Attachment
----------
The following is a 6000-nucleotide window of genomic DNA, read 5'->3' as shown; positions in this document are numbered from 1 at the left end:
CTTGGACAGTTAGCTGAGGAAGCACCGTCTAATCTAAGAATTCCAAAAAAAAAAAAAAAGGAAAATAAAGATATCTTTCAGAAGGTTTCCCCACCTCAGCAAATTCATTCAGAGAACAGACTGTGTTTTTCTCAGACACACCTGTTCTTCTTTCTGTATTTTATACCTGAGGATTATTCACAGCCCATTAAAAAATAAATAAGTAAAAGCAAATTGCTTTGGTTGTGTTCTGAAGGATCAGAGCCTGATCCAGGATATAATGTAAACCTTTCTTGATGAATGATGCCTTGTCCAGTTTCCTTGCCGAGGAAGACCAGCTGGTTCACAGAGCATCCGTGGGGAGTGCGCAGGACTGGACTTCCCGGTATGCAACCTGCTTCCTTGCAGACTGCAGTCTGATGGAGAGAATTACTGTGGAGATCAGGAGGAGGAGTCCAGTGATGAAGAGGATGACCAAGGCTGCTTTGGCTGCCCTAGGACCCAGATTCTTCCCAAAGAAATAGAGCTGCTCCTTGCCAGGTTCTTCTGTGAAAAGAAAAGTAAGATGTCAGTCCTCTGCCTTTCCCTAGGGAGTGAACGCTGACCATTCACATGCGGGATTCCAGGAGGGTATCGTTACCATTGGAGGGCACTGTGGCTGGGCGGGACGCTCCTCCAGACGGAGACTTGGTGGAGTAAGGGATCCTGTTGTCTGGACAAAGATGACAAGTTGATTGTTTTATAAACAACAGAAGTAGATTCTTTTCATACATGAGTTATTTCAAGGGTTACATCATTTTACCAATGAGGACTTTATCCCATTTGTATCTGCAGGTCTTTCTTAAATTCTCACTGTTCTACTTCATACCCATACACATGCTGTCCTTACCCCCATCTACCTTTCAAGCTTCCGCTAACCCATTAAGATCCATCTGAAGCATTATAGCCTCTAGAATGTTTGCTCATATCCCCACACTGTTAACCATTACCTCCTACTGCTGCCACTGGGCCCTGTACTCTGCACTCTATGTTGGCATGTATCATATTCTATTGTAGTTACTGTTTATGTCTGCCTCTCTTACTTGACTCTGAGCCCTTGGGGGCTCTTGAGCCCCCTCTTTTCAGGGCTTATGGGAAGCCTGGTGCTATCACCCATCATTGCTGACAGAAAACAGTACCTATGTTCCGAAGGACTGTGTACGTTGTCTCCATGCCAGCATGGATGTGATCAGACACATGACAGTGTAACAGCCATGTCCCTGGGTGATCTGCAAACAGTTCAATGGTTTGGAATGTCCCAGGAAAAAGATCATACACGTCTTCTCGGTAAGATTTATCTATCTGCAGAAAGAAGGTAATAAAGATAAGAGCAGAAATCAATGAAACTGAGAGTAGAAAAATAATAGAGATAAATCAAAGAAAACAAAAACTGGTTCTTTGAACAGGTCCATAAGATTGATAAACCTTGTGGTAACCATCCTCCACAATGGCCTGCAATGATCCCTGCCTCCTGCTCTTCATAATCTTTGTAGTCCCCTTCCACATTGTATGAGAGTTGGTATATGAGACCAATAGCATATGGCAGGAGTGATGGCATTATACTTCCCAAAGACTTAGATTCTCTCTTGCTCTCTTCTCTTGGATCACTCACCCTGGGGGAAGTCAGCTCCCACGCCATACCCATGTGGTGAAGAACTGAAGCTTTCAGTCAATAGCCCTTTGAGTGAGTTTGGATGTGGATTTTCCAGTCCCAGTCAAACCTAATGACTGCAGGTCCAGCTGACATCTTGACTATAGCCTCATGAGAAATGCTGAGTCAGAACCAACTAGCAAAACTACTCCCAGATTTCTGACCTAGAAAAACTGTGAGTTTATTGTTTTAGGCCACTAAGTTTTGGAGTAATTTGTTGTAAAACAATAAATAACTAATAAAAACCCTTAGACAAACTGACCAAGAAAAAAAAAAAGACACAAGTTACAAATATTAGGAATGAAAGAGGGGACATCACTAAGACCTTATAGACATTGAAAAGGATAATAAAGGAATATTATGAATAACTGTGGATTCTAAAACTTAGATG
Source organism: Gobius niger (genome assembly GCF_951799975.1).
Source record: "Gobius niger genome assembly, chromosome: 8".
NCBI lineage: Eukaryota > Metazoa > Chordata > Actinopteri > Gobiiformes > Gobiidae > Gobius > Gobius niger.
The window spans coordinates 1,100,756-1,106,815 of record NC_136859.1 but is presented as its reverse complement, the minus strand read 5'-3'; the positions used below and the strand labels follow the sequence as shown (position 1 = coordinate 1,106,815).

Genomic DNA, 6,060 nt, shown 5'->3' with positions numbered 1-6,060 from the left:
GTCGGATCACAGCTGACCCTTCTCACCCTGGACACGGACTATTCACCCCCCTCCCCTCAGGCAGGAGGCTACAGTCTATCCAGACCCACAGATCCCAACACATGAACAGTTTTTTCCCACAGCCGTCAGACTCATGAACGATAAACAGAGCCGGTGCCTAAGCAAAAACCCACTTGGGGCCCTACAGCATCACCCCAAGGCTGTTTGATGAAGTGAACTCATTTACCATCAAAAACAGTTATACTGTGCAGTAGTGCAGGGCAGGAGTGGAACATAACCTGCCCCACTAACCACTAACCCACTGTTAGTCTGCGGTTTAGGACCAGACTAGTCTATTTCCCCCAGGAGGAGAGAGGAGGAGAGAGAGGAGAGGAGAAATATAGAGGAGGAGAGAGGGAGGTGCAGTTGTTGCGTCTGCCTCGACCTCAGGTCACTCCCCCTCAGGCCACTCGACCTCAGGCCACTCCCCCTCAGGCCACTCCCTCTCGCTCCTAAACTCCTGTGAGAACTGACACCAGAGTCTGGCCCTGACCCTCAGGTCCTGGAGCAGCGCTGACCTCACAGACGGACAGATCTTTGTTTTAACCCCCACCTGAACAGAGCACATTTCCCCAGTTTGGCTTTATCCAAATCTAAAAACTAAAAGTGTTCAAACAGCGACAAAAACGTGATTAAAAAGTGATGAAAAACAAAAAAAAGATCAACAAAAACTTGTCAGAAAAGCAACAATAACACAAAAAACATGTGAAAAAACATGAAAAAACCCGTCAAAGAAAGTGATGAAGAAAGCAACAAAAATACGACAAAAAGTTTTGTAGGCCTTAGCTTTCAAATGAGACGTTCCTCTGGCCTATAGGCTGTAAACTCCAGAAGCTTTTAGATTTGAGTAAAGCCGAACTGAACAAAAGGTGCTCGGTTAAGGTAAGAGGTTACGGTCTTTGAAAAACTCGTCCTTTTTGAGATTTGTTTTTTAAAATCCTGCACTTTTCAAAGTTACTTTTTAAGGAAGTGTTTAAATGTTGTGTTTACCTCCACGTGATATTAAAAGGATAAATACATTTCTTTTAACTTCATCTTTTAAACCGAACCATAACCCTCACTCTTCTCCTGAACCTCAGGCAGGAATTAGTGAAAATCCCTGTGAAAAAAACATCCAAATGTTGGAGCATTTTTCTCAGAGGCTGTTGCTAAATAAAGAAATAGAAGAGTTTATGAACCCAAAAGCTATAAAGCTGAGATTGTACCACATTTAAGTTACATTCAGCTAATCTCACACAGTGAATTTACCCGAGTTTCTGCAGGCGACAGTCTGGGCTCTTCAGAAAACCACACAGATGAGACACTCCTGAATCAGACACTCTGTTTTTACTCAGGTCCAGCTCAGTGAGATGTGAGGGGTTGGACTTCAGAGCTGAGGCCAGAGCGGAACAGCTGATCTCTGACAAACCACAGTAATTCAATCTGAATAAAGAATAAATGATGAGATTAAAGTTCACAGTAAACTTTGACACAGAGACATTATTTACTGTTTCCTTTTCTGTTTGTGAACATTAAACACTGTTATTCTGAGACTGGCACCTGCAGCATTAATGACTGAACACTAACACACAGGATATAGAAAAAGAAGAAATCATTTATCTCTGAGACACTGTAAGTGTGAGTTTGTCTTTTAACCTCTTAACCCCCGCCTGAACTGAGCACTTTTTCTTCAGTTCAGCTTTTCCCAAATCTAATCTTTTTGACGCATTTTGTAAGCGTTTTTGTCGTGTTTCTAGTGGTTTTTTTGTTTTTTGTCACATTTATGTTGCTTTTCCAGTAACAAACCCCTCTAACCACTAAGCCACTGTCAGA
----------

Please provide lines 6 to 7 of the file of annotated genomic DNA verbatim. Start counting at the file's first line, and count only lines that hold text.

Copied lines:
The window spans coordinates 1,100,756-1,106,815 of record NC_136859.1 but is presented as its reverse complement, the minus strand read 5'-3'; the positions used below and the strand labels follow the sequence as shown (position 1 = coordinate 1,106,815).

Genomic DNA, 6,060 nt, shown 5'->3' with positions numbered 1-6,060 from the left: